Color Gamut in Smartphones: Why Bigger isn't Always Betterby Joshua Ho on March 3, 2014 9:22 AM EST
Post-MWC, with the launch of at least two of the major high-end flagships in the smartphone space, the basics are becoming increasingly easier to get from OEMs like high DPI displays, the latest SoC, and a plethora of RAM. Therefore, other pieces of the smartphone become increasingly important. One of the most misunderstood parts of the smartphone is a display’s accuracy. Much of this can be chalked up to a lack of existing literature on the subject when it comes to smartphone display quality, which made it easy for subjective evaluation to be the rule.
Of course, even in the PC display space, good displays were incredibly rare because of the race to the bottom for cost. Because reviewers simply didn’t highlight display quality/calibration quality in any objective manner, PC OEMs could cut costs by not calibrating displays and using cheaper panels because people adapted to the color, whether it was accurate or not. The end result was that the early days of the smartphone display race were filled with misinformation, and it has only been recently that smartphone OEMs have started to prioritize more than just contrast and resolution.
Perhaps one of the greatest misconceptions in evaluating display quality is gamut. Many people associate larger gamut with better display quality, but taking this logic to the extreme results in extremely unrealistic colors. The truth, as always, lies somewhere in between. Too large or too small of a gamut makes for inaccurate color reproduction. This is where a great deal of the complexity lies, as many people can be confused as to why too large of a display gamut is a bad thing. This certainly isn't helped by marketing, which pushes the idea of greater gamut equating to better display quality.
The most important fact to remember is that all of the mobile OSes are not aware of color space at all. There is no true color management system, so the color displayed is solely based upon a percentage of the maximum saturation that the display exposes to the OS. For a 24-bit color display, this is a range of 0-255 for each of the RGB subpixels. Thus, 255 for all three color channels will yield white, and 0 on all three color channels yields black, and all the combinations of color in between will give the familiar 16.7 million colors value that is cited for a 24-bit display. It's important to note that color depth and color gamut are independent. Color gamut refers to the range of colors that can be displayed, color depth refers to the number of gradations in color that can be displayed.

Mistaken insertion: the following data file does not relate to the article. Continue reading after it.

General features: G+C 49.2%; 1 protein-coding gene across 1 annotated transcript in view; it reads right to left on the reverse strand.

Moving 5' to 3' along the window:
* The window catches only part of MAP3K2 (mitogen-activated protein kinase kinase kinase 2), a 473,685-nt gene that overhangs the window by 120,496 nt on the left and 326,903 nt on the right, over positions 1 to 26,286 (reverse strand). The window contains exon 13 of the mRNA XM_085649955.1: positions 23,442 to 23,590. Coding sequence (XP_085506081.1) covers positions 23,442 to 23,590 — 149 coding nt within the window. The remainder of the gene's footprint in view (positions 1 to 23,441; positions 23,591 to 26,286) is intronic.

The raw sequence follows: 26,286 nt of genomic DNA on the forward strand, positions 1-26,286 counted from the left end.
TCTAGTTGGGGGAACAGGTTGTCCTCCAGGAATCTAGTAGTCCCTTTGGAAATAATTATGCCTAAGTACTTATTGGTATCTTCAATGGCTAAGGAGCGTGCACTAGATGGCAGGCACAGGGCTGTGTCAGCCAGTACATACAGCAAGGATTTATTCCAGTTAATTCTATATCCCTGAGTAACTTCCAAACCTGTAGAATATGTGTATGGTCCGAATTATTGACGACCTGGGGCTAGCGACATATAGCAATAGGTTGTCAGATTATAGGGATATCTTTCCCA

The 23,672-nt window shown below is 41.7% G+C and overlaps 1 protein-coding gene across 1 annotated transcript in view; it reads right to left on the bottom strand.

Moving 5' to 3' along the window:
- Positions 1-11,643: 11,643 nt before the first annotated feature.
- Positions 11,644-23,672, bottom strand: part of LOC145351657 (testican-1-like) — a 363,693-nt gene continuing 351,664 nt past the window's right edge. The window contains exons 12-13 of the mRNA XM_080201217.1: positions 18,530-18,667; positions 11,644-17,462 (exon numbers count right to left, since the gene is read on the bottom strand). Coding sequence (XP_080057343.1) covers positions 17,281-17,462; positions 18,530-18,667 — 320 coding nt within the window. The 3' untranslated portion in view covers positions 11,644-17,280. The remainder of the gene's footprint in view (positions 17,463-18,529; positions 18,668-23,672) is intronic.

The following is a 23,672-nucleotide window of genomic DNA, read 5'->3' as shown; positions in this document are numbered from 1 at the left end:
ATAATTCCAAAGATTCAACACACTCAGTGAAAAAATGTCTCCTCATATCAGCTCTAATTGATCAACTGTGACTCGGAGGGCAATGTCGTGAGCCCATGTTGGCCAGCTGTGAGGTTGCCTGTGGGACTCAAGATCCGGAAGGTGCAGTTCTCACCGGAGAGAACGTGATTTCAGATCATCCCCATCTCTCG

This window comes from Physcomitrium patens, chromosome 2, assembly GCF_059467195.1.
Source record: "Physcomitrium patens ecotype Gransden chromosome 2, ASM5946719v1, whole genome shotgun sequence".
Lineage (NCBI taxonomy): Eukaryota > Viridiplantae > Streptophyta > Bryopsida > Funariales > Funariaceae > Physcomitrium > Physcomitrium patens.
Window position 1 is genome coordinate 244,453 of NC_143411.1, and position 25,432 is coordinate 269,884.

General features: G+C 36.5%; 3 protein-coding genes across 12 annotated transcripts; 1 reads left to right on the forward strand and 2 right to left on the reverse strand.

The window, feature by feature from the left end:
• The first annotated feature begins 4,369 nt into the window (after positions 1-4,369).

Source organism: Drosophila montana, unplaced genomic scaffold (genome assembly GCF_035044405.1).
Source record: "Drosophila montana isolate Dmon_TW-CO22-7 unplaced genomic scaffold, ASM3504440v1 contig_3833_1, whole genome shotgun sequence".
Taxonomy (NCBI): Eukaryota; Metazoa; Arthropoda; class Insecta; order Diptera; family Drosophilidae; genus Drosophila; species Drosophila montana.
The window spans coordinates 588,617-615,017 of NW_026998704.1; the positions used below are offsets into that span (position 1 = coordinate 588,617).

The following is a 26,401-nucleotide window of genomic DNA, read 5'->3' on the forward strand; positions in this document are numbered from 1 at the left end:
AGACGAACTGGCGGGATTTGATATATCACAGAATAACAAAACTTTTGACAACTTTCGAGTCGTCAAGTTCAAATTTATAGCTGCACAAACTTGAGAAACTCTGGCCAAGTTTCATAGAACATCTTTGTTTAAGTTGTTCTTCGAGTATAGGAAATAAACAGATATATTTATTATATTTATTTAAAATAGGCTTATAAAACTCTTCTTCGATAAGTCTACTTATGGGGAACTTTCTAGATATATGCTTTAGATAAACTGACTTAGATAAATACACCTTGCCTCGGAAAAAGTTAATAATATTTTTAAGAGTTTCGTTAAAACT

Reading carefully, it’s obvious that at no point in the past paragraph is there any reference to the distribution of said colors. This is a huge problem, because displays can have differing peaks for red, green, and blue. This can cause strange effects, as what appears to be pure blue on one display can be a cyan or turquoise on another display. That’s where standards come in, and that’s why quality of calibration can distinguish one display from another. For mobile displays and PC displays, the standard gamut is sRGB. While there’s plenty to be said of wider color gamuts such as Adobe RGB and Rec. 2020’s color space standards for UHDTV, the vast majority of content simply isn’t made for such wide gamuts. Almost everything assumes sRGB due to its sheer ubiquity.
While it may seem that a display with color gamut larger than sRGB would simply mean that sRGB colors were covered without oversaturation, the OS’ lack of colorspace awareness means that this isn’t true. Because the display is simply given commands for color from 0 to 255, the resulting image would have an extra saturation effect. Assuming that the saturation curve from 0 to 255 is linear, not a single color in the image would actually be the original color intended within the color space, and that’s true even within the color space. This is best exemplified by the saturation sweep test as seen below. Despite the relatively even spacing, many of the saturations aren't correct for a target color space.
On the flip side, another issue is when the display is constrained to sRGB, but the OEM applies a compression of saturation at the high end to try and make the colors "pop", even though it too reduces color accuracy of the display, as seen below on all but the magenta saturation sweep.
Ultimately, such quibbles over color gamut and the resultant color accuracy of the display may not be able to override the dominant discourse of subjectively evaluated color in a display, and many people prefer the look of an oversaturated display to that of a properly calibrated one. But within the debates that will undoubtedly take place over such a subject, it is crucial to keep in mind that regardless of personal opinion on display colors, color accuracy is a quantitative, objective analysis of display quality. While subjectively, one may prefer a display that has a color gamut larger than sRGB, objectively, such a display isn't accurate. Of course, including a vivid display profile isn't a problem, but there should always be a display profile that makes for accurate color.